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Review: The Spirit #3

The ladies just can't keep their hands off him!

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In the main story, the Spirit makes a bid to redeem the Octopus' assassin Angel Smerti. In the back-up, he takes on a media mogul who may actually be a fifth columnist.

The Good

I really enjoyed the back-up story. After seeing so many comics these days stick to simple, storyboard-style layouts, it was such a breath of fresh air to read a comic where an artist like Justiniano is free to stylize the layouts. The double-spread of the Spirit's siege of the mansion was a knock-out - - seriously some of the best storytelling I've seen in any comic lately. I also really enjoyed Uslan's storytelling, which meshed the Spirit's war era roots with the digital age for a surreal dig at a certain major media corporation. I enjoyed the main feature, mainly for how Schultz captured the Spirit's most defining character trait - - his seemingly paradoxical nature of being both a ladies' man and purehearted innocent. I'm sure I'm not going to be surprising anyone by telling them that, despite herself, Angel finds the Spirit irresistible and ends up changing her ways because of him. It did make for a good ending, though.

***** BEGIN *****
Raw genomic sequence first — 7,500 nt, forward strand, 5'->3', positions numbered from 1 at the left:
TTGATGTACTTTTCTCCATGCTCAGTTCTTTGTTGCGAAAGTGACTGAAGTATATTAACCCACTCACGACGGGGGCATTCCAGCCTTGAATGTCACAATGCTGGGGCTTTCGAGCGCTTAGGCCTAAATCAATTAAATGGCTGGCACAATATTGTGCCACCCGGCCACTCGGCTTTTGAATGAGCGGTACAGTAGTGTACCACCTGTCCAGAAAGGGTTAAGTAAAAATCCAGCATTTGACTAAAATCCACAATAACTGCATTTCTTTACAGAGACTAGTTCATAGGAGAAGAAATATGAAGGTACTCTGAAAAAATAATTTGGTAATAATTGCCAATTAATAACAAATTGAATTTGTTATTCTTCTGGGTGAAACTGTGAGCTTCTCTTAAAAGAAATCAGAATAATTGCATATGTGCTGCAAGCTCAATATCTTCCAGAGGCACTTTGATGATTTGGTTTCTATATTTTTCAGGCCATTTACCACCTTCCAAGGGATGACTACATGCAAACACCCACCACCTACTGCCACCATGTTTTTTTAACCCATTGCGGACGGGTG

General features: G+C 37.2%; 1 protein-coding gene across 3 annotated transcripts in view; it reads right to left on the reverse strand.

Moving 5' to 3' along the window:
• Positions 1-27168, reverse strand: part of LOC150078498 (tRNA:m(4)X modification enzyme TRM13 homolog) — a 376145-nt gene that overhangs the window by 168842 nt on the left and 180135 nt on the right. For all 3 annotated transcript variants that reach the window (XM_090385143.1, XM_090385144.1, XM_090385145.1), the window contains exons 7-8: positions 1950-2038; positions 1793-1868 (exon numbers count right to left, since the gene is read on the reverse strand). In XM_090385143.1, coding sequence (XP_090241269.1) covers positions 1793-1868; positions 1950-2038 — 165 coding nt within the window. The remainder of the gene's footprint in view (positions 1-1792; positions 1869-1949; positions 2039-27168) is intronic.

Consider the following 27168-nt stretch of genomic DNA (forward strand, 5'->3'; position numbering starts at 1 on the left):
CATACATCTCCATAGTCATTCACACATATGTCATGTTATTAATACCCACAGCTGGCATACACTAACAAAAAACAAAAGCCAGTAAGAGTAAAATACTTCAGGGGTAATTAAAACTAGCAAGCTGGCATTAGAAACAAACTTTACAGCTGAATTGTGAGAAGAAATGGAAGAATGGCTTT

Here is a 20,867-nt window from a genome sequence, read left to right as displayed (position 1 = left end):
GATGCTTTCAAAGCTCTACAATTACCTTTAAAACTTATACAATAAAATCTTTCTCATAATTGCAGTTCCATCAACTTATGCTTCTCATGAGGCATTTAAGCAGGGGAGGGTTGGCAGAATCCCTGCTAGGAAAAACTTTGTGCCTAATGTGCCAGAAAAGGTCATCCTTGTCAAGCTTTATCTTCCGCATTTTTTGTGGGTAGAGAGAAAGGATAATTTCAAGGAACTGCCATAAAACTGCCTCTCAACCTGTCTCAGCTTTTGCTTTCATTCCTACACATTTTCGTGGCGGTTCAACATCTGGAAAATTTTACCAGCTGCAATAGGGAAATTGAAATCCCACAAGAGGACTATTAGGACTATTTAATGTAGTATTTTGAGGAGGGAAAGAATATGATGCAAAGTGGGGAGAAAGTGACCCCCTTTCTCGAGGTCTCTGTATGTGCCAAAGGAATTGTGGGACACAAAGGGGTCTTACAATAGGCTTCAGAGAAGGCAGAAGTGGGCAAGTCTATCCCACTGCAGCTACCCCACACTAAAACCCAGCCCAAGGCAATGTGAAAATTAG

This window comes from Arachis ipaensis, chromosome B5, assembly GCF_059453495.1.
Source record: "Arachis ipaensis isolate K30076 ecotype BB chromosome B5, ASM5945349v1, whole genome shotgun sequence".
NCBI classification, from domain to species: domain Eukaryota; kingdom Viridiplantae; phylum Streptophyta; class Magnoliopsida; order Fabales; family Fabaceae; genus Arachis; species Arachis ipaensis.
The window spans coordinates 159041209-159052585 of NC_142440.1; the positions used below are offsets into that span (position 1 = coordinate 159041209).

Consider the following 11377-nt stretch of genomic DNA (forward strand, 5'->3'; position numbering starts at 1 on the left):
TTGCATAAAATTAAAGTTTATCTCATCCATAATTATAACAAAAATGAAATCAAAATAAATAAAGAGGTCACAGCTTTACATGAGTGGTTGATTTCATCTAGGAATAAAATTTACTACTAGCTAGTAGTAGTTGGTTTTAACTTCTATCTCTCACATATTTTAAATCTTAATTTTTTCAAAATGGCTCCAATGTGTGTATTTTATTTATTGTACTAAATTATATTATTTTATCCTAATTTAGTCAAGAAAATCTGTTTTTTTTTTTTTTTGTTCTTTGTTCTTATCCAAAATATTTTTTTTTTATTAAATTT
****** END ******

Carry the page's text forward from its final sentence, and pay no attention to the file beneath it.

The Bad

Moritat's a great artist, but this book really could have used an inker. Maybe not as much to tighten the lines so much as to keep them consistent. Sometimes the linework's sharp, other times it's really rough and it really gets distracting after a while. I don't have a problem with loose linework, per se, but I think it works much better with traditional methods like water colors or guache, not computer colors. Also, I know that this whole thing is supposed to be tongue-in-cheek, but having the Spirit and Angel having this long conversation while they're falling off a building was pushing it.

The Verdict - 3.5/5

Seeing as how the Spirit's most famous for the storytelling innovations Will Eisner made through the strip, I really would've liked to have seen more artistic layouts like we get in the back-up feature. I still feel like this character is so intrinsically Eisner's baby that you really need him to make it worthwhile, but this comic is a still good time, mixing modern supheroics with classic noir tropes.